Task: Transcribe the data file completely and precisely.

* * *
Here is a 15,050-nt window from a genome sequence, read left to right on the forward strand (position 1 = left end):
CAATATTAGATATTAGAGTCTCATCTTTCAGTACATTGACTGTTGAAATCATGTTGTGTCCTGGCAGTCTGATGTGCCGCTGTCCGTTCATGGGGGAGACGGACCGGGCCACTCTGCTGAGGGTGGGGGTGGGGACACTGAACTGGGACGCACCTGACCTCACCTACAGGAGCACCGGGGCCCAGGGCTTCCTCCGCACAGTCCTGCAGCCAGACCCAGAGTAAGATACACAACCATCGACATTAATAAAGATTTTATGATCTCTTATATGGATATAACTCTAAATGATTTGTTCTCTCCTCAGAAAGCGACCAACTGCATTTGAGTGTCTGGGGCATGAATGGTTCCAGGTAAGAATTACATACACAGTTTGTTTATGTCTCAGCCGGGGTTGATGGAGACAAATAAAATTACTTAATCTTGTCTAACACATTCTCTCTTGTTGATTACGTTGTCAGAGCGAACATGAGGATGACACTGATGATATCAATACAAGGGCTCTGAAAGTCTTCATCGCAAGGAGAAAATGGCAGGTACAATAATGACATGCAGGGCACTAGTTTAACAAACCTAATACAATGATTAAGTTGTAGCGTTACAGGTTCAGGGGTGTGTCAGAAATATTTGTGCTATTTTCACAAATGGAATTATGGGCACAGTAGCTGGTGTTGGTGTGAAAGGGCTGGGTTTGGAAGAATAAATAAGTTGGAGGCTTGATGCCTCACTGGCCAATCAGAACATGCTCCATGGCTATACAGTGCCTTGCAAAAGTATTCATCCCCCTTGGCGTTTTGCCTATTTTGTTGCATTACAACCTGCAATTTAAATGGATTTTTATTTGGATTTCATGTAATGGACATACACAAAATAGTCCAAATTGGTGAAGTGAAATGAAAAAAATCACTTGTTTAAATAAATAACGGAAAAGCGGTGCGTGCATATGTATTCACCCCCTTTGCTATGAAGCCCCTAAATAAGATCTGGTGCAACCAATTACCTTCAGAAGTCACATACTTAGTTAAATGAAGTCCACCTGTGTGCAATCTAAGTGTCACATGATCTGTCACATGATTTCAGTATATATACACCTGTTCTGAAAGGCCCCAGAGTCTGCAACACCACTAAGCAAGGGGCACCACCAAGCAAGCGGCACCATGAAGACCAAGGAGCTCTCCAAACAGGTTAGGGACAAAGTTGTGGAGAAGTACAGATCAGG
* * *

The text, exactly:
Here is a 15,050-nt window from a genome sequence, read left to right on the forward strand (position 1 = left end):
CAATATTAGATATTAGAGTCTCATCTTTCAGTACATTGACTGTTGAAATCATGTTGTGTCCTGGCAGTCTGATGTGCCGCTGTCCGTTCATGGGGGAGACGGACCGGGCCACTCTGCTGAGGGTGGGGGTGGGGACACTGAACTGGGACGCACCTGACCTCACCTACAGGAGCACCGGGGCCCAGGGCTTCCTCCGCACAGTCCTGCAGCCAGACCCAGAGTAAGATACACAACCATCGACATTAATAAAGATTTTATGATCTCTTATATGGATATAACTCTAAATGATTTGTTCTCTCCTCAGAAAGCGACCAACTGCATTTGAGTGTCTGGGGCATGAATGGTTCCAGGTAAGAATTACATACACAGTTTGTTTATGTCTCAGCCGGGGTTGATGGAGACAAATAAAATTACTTAATCTTGTCTAACACATTCTCTCTTGTTGATTACGTTGTCAGAGCGAACATGAGGATGACACTGATGATATCAATACAAGGGCTCTGAAAGTCTTCATCGCAAGGAGAAAATGGCAGGTACAATAATGACATGCAGGGCACTAGTTTAACAAACCTAATACAATGATTAAGTTGTAGCGTTACAGGTTCAGGGGTGTGTCAGAAATATTTGTGCTATTTTCACAAATGGAATTATGGGCACAGTAGCTGGTGTTGGTGTGAAAGGGCTGGGTTTGGAAGAATAAATAAGTTGGAGGCTTGATGCCTCACTGGCCAATCAGAACATGCTCCATGGCTATACAGTGCCTTGCAAAAGTATTCATCCCCCTTGGCGTTTTGCCTATTTTGTTGCATTACAACCTGCAATTTAAATGGATTTTTATTTGGATTTCATGTAATGGACATACACAAAATAGTCCAAATTGGTGAAGTGAAATGAAAAAAATCACTTGTTTAAATAAATAACGGAAAAGCGGTGCGTGCATATGTATTCACCCCCTTTGCTATGAAGCCCCTAAATAAGATCTGGTGCAACCAATTACCTTCAGAAGTCACATACTTAGTTAAATGAAGTCCACCTGTGTGCAATCTAAGTGTCACATGATCTGTCACATGATTTCAGTATATATACACCTGTTCTGAAAGGCCCCAGAGTCTGCAACACCACTAAGCAAGGGGCACCACCAAGCAAGCGGCACCATGAAGACCAAGGAGCTCTCCAAACAGGTTAGGGACAAAGTTGTGGAGAAGTACAGATCAGG